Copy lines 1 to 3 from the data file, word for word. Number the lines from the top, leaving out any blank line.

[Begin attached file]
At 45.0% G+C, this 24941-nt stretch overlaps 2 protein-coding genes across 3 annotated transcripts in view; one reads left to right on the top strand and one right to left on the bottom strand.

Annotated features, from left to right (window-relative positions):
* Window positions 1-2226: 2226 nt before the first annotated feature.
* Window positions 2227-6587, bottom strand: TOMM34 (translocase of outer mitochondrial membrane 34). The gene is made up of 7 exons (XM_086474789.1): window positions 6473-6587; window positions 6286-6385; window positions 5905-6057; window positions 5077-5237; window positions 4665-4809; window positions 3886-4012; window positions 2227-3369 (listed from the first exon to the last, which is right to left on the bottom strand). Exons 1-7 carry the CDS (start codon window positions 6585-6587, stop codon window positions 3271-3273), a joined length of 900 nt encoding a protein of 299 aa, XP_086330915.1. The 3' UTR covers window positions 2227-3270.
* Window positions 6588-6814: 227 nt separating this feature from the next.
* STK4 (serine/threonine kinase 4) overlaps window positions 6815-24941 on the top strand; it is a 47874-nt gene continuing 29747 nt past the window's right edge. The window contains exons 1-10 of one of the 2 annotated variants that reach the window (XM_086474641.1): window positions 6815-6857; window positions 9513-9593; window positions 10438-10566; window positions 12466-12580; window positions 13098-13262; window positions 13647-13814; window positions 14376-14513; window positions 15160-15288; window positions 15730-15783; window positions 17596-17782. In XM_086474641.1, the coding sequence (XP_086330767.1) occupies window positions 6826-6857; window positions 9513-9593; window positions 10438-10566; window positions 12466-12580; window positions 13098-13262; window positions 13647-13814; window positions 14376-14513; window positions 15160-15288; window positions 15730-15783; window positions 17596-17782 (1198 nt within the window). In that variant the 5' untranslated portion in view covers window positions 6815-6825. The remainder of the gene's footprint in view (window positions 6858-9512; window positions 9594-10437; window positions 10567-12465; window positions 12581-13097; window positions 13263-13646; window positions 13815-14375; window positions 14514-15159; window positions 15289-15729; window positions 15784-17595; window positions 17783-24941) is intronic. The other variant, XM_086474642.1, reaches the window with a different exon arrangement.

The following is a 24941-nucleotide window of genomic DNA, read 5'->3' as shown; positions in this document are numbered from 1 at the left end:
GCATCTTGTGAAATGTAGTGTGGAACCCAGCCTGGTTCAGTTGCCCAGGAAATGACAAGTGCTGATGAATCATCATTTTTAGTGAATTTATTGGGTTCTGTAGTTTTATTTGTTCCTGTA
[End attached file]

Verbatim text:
At 45.0% G+C, this 24941-nt stretch overlaps 2 protein-coding genes across 3 annotated transcripts in view; one reads left to right on the top strand and one right to left on the bottom strand.

Annotated features, from left to right (window-relative positions):
* Window positions 1-2226: 2226 nt before the first annotated feature.